Wednesday, November 07, 2007

Bulk Balk

Seriously, buying a one ton box of dish detergent makes sense--I can tuck it under the sink, lug it out every day to get some much-needed weight training, and not have to think about buying it again for about seven years. Buying laundry detergent this way has worked out, too, but not quite as neatly. Drop that heavy container on a shelf above the washer, and use the spout to empty as much as you need into the supplied cup. It's just that even when I properly use the air release top to control the pour there are always drips & spills to wipe up with a random rag or sock that's about to get washed.

Other things we've purchased in bulk are paper towels, tissue and T.P.. Again, easy enough--tucked away into cabinets of the bathrooms and below the towels in the linen closet, I feel good about the savings. Apple sauce is a good bulk decision, since we eat it so often. Rice milk, which stores unrefrigerated on a shelf. Diapers, if you use disposables (we do not), and wipes, as well. We've bought some fresh produce in bulk, but not many fruits or vegetables will last too long that way--bell peppers go a little while longer than, say, bananas.

But it was about this time a year ago that I saw what I never could have dreamed of finding in bulk. My husband proudly walked in the door from an afternoon of a Trader Joe's Adventure (it always seems like an expedition when we shop there--looking for the little treasures around tight corners and hidden nooks). What he yielded, like a cat presenting his best and biggest rat, was a fourteen pound block of dark chocolate.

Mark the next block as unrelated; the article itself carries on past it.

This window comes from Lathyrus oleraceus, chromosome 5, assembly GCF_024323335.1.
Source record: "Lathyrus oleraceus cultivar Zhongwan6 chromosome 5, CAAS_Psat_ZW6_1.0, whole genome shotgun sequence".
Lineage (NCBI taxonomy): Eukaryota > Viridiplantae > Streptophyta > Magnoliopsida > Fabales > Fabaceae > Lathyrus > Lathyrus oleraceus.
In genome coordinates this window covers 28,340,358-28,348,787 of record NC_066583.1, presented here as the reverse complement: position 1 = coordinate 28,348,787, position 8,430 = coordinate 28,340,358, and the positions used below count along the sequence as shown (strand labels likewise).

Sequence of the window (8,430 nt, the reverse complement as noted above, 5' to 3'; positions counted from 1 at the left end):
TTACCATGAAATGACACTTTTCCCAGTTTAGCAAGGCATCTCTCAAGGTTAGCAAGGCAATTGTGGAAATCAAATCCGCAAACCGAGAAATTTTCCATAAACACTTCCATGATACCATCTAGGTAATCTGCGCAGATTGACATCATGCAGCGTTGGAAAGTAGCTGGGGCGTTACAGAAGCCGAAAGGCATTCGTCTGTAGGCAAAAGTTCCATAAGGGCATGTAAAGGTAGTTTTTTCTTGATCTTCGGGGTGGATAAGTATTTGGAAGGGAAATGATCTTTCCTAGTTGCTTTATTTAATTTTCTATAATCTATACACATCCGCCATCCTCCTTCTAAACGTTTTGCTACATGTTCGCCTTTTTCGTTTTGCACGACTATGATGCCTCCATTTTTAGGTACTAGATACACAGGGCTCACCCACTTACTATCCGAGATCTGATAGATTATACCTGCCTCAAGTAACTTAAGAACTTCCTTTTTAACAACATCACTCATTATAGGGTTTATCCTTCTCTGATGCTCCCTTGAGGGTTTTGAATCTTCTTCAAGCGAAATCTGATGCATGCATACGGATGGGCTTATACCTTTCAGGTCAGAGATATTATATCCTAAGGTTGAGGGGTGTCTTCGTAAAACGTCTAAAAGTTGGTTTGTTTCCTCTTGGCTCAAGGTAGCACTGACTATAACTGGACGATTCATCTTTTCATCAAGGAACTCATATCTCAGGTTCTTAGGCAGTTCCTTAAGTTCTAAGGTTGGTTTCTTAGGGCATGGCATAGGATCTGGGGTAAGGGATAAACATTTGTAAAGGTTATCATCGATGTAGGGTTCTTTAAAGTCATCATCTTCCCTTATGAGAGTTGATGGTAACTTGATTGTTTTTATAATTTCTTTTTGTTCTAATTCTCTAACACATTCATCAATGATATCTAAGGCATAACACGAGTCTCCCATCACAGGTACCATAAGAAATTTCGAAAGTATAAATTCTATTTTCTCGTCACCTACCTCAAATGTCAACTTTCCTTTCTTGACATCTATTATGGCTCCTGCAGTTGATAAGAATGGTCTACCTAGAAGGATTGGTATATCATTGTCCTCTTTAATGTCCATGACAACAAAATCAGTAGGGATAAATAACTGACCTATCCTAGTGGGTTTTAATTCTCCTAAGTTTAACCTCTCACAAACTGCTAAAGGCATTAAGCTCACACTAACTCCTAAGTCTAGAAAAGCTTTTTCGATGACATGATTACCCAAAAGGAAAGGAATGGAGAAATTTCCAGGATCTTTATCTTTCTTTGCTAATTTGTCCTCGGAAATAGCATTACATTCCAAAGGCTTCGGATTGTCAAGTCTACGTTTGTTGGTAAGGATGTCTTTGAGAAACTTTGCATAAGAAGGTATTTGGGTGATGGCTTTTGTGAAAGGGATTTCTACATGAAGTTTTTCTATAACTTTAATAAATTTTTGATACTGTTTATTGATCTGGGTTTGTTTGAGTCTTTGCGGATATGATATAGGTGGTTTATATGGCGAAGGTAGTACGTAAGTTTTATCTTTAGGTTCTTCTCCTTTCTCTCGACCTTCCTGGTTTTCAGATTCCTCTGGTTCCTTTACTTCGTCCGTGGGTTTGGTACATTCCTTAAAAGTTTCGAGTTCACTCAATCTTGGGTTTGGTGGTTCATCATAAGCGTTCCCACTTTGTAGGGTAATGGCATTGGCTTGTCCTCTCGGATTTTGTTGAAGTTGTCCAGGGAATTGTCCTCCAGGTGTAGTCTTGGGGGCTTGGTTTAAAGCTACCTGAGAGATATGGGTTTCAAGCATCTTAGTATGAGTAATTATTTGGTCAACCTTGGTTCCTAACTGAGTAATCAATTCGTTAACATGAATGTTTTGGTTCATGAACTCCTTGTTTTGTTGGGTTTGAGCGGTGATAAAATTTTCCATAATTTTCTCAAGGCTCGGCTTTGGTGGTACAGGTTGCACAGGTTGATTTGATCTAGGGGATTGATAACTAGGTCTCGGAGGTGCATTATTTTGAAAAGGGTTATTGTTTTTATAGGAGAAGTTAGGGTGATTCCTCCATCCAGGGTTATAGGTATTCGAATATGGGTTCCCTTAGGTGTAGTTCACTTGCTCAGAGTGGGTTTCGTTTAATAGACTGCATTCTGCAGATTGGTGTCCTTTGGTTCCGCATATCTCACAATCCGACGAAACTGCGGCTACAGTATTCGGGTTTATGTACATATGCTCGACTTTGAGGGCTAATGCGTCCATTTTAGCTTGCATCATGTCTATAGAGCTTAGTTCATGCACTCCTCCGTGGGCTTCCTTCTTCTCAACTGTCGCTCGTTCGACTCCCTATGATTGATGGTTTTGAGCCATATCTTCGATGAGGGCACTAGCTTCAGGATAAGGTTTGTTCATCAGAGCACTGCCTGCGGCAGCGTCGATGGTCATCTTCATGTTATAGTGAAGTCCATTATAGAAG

He says, confidently, "Now, this is the way to do it!"

What? Is he kidding? I asked how we would be expected to chunk pieces off to enjoy: the answer was that I ended up literally purchasing a meat mallet to go with his "find." If we figured that out by the pound, the meat mallet immediately lowered his savings.

Now, I have had this gargantuan brick of chocolate on its side to the right of the microwave for about ten or eleven months. He thought it was so great he even bought one for a colleague as a Christmas gift (I apologize, Ella). She apparently likes chocolate as well.

Let me say that if you have ever contemplated this purchase, slap yourself now!. It is wildly impractical! We have to cover a section of the thick brick with a cloth, whack it with the mallet, see if a decent size chunk falls off, and then whack it a couple more times to break up rations among the family. I feel like a lioness, ripping a gazelle apart to feed my children. It's barbaric!

Then, if the chunk is too big, we stick it in the freezer until we get another hankering, and whack it again & again until the right chips fly off into our now-mauled cloth napkin. I have ruined an otherwise decent napkin this way (subtracting, again, from the bottom line savings in buying chocolate in bulk). But the worst part of the whole thing is the chocolate dust that is wasted. It flies into the napkin to be washed away in the laundry, or flings across the kitchen to be vacuumed up. The small percentage lost on each attack adds up after time. With just one year's ownership of this chocolate heirloom, we have barely made a dent. What was he thinking?

You think your husband pinches pennies? Can you top that!?

Oh, by the way, it isn't the most amazing chocolate I've ever had. But, as I previously mentioned, I am a chocoholic, so when the cupboards are bare, I can get a little fix it I drop a chunk or two into a dish of peanut butter. Yeah--that might help define my addiction.

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